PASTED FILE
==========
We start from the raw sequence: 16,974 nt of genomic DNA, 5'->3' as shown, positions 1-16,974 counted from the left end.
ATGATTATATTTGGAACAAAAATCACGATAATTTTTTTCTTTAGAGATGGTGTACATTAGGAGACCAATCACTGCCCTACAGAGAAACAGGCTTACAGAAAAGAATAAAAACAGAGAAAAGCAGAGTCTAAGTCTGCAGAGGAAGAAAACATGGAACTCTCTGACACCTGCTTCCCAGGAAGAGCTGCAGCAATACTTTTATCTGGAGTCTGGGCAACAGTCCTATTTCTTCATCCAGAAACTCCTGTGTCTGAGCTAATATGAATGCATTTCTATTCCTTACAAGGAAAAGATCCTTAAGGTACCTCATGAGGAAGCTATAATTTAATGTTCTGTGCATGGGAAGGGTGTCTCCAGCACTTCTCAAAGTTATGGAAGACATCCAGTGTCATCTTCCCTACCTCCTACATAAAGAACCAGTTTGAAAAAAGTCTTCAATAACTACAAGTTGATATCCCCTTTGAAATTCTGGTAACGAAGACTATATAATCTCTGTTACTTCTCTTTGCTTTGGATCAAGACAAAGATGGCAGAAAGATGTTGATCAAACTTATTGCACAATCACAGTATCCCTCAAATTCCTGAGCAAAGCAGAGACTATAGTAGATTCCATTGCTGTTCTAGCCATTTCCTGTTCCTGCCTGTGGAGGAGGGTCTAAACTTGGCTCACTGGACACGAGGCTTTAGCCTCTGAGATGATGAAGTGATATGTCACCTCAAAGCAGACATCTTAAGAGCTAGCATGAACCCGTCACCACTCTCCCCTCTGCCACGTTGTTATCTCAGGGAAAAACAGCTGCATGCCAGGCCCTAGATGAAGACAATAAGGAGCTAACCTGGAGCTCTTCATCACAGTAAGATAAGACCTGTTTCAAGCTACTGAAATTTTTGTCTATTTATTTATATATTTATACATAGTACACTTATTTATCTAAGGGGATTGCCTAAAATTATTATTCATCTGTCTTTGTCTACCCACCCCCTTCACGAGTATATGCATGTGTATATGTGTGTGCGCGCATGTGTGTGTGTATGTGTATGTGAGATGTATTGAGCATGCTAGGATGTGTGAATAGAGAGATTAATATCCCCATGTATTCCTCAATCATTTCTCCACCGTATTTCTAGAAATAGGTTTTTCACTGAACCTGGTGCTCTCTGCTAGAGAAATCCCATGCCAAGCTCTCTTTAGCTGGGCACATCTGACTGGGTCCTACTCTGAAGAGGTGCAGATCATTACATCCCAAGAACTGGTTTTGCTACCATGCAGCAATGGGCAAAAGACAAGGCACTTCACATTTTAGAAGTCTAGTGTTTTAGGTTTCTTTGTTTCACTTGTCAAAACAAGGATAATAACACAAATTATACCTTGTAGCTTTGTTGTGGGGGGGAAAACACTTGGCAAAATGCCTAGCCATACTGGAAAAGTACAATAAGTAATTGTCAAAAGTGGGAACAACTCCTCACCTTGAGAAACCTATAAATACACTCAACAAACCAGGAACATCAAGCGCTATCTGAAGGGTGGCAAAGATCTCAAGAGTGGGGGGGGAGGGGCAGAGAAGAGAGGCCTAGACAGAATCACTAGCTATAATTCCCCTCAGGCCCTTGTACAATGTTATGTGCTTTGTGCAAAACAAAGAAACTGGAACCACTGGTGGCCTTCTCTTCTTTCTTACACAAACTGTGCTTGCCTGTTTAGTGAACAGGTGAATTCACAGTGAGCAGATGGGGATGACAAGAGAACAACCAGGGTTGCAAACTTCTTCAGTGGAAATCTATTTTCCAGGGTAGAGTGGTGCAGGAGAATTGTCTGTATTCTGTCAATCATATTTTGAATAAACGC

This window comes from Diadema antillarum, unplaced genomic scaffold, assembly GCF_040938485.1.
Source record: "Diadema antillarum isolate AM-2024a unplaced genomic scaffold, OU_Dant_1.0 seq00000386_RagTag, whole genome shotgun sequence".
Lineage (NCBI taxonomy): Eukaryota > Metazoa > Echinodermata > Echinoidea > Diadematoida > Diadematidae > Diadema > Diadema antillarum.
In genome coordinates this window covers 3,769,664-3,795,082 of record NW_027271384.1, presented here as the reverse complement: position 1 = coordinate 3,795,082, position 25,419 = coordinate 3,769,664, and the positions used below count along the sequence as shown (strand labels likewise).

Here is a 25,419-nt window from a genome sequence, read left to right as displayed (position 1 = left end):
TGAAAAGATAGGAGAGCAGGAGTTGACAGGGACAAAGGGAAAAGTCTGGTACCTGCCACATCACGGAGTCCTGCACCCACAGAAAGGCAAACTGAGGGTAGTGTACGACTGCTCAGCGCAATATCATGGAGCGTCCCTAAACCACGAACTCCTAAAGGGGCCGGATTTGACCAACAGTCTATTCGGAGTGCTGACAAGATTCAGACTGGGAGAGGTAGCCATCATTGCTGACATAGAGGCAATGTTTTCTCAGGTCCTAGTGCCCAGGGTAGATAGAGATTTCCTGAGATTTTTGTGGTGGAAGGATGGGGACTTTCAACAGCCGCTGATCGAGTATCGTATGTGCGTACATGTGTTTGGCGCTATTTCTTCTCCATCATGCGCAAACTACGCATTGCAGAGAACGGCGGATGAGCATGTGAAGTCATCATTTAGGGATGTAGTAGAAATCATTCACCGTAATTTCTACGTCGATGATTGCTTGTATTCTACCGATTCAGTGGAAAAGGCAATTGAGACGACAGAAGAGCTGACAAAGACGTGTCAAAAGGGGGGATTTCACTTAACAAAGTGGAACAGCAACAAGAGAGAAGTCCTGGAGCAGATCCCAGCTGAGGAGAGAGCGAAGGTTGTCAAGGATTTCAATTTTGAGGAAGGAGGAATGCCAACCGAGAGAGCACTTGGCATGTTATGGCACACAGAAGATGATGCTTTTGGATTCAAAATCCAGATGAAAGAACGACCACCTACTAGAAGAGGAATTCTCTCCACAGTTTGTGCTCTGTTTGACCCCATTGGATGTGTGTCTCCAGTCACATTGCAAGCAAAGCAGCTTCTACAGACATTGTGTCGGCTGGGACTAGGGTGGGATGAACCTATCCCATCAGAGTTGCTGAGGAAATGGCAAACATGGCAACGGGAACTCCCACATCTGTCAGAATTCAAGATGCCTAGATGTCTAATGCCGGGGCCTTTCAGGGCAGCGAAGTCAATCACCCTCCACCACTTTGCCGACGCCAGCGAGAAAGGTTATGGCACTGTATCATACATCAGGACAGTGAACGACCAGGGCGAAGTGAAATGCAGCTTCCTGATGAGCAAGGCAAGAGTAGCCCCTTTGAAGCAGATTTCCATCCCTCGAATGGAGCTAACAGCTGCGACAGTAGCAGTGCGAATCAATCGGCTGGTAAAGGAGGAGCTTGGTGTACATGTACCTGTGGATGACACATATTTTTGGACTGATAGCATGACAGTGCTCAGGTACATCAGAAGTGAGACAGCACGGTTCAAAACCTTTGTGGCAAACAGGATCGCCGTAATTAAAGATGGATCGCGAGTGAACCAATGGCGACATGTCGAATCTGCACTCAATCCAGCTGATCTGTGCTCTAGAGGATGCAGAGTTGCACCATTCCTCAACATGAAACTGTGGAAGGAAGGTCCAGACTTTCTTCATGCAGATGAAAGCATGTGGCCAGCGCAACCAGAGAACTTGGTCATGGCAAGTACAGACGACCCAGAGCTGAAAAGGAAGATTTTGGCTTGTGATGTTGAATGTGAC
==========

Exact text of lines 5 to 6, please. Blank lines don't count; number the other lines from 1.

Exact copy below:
Lineage (NCBI taxonomy): Eukaryota > Metazoa > Echinodermata > Echinoidea > Diadematoida > Diadematidae > Diadema > Diadema antillarum.
In genome coordinates this window covers 3,769,664-3,795,082 of record NW_027271384.1, presented here as the reverse complement: position 1 = coordinate 3,795,082, position 25,419 = coordinate 3,769,664, and the positions used below count along the sequence as shown (strand labels likewise).